An iconic building in a high-traffic area of West Ashley could soon get a makeover and a slew of new tenants.
Plans are in the works to transform the nearly 10,000-square-foot building housing a 20-year-old Avondale thrift shop that supports children with cancer into a mix of restaurant and retail space. The thrift store is looking for a new home.
Owned by an affiliate of real estate investment firm Twin Rivers Capital in partnership with the Rodenberg family, who once operated a grocery store in the building, the 1950s-era structure with a sign jutting above the roof sits along a busy stretch at 835 Savannah Highway.
It's across from Triangle Char & Bar in a revived section of Charleston with new restaurants and shops. The Harris Teeter-anchored St. Andrews Shopping Center is down the street and not far from the new Whole Foods Market that opened last year.
Conceptual plans presented to the city include dividing the space into at least five shops, with possibly a restaurant on the corner under the protruding sign structure.
The building features 100 feet of street frontage that is set to be renovated with huge storefront glass and includes about 2,000 square feet of second-floor space across the back, where office space is envisioned, according to a site plan of the project on Twin Rivers' website.
With parking on site, it has the potential for sidewalk dining and a rooftop deck, according to the owner.
"The plan is to ultimately have one large user or several different ones," said project manage Andrew Smith of Twin Rivers. "It's kind of conceptual at this point."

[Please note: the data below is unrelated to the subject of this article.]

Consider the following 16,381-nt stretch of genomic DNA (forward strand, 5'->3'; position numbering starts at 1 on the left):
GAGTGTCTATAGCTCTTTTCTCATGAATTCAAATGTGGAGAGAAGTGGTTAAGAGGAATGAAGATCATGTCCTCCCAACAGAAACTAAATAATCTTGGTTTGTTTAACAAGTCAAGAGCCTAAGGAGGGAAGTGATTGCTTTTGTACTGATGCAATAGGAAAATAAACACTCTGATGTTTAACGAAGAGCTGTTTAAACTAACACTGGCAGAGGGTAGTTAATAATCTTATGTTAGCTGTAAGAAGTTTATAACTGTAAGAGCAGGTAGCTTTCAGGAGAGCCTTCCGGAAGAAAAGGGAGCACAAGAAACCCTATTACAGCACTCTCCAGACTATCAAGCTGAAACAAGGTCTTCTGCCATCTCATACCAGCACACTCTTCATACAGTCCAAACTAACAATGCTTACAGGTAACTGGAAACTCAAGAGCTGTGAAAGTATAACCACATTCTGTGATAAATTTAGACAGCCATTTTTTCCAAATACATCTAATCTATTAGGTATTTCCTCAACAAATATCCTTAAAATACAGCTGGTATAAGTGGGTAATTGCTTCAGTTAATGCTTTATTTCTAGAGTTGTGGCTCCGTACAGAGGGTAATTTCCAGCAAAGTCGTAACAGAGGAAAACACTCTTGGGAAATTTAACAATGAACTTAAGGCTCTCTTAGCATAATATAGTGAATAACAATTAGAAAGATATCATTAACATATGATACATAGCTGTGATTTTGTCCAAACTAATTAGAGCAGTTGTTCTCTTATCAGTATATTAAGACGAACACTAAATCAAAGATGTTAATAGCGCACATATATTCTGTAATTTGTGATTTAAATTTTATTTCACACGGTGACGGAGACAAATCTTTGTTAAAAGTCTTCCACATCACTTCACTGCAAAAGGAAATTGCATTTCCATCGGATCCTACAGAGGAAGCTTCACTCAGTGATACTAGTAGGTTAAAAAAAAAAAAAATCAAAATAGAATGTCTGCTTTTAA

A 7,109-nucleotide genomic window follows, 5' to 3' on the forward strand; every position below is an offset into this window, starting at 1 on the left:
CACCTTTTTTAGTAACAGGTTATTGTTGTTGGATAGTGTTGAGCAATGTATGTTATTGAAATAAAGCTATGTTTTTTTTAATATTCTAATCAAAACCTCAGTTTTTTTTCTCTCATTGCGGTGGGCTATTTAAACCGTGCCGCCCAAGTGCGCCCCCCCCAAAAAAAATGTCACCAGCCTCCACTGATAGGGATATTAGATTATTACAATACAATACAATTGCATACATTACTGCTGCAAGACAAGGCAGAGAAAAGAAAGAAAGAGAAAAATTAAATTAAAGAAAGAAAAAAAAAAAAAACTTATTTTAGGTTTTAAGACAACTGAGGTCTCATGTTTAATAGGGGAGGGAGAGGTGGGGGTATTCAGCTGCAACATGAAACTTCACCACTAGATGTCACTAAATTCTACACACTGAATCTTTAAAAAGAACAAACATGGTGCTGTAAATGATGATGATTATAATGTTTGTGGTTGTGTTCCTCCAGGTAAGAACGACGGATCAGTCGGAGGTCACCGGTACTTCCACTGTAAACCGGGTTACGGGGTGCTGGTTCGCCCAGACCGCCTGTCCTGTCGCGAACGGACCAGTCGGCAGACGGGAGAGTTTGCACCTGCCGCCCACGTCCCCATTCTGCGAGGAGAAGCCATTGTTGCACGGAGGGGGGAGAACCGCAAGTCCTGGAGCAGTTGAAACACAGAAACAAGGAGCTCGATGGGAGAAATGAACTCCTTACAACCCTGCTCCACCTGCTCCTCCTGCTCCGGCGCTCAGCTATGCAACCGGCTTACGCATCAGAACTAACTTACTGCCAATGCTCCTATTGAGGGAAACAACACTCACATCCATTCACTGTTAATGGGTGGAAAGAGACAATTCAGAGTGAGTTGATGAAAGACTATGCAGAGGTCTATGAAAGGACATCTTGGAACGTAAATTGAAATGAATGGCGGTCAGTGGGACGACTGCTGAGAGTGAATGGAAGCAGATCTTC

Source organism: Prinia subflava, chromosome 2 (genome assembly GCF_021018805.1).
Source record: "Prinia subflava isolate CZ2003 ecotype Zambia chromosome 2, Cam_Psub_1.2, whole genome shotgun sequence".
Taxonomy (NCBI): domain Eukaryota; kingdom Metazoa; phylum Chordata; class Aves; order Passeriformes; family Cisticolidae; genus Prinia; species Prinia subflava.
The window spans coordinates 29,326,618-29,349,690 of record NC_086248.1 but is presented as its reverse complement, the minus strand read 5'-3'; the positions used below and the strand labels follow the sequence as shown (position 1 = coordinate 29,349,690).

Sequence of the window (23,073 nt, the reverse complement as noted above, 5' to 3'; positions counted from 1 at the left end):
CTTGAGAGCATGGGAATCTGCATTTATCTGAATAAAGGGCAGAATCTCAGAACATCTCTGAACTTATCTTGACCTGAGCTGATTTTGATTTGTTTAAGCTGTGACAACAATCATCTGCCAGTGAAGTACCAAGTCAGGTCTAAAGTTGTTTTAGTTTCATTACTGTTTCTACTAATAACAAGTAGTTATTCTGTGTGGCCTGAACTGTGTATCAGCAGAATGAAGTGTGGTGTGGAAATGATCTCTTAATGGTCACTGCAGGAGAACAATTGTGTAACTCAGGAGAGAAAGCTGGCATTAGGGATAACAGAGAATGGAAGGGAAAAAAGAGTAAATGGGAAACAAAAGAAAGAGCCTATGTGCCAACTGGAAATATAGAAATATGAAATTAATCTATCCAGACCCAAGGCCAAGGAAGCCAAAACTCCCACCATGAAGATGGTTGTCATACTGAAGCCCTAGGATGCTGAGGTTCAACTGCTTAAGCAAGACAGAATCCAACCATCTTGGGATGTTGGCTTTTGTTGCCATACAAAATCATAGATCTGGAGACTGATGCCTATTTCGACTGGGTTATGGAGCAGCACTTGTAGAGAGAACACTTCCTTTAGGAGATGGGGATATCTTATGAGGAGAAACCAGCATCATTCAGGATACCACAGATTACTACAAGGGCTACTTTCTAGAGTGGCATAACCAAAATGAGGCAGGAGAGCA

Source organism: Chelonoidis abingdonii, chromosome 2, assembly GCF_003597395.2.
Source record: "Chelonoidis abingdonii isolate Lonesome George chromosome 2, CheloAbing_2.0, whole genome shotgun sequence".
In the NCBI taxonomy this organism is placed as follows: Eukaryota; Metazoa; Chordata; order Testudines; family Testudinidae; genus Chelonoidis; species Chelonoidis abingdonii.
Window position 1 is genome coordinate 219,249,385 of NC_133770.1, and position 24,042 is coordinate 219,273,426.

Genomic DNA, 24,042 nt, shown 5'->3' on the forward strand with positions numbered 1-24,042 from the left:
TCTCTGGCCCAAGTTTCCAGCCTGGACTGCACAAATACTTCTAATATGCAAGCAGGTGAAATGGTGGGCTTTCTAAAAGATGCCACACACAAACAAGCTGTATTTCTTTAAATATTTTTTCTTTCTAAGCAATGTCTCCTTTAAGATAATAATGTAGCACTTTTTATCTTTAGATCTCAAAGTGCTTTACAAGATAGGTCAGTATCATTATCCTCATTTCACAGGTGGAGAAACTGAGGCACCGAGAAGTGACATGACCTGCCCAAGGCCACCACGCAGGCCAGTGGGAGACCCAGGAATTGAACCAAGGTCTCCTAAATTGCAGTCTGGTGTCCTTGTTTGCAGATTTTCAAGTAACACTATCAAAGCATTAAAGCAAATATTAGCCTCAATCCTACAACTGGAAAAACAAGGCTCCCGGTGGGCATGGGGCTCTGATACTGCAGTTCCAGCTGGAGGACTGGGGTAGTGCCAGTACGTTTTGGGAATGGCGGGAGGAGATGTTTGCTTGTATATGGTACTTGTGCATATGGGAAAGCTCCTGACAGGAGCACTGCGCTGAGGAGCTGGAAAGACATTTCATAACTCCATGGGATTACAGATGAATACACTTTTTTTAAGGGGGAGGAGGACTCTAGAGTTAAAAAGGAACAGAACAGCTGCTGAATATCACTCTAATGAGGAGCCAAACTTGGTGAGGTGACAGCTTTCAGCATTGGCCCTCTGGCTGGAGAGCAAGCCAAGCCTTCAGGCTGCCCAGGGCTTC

Depending on site plan approval and the lease, Smith believes work could begin in about six months on rehabilitating the site.
"It's an iconic building," he said. "We are planning a lot of sitework improvements including redoing the parking lot and landscaping it with islands."
Smith said Twin Rivers has been working with the city on the redevelopment project and officials are excited about it.
"I think it will be a big improvement to the area," he said.
The thrift store's lease expires this fall, according to shop owner Adria Lanier, who took over the store two years ago when longtime owners Conrad and Marianne Tuza stepped aside.
She has known changes were coming once she acquired the shop and has been looking for a new location without much success.
"I knew I was on borrowed time," Lanier said.
She wants to keep the store in West Ashley on a corner spot of a high-traffic artery, with drop-off access in the rear and parking on site. Though nearly every square inch of the current site is used, Lanier believes something smaller of about 5,000 square feet to 8,000 square feet will fill the need.
A lot of her customer base is through-traffic or people taking a break from a visit to see patients at hospitals on the peninsula.
"If you get off the main road, you lose the passerby traffic," Lanier said.
She called the shop a melting pot of customers.
"The store brings all walks of life into this space," she said while walking around the aisles of clothing, shoes, furniture and various other items donated to what is officially known as the National Children's Cancer Society Thrift Store. "It's part of the fabric of this neighborhood.
"I will do my best to find the next location when that time comes," she said. "I won't let this close down."
The proposal will go before the city's Design Review Board on Monday for preliminary approval.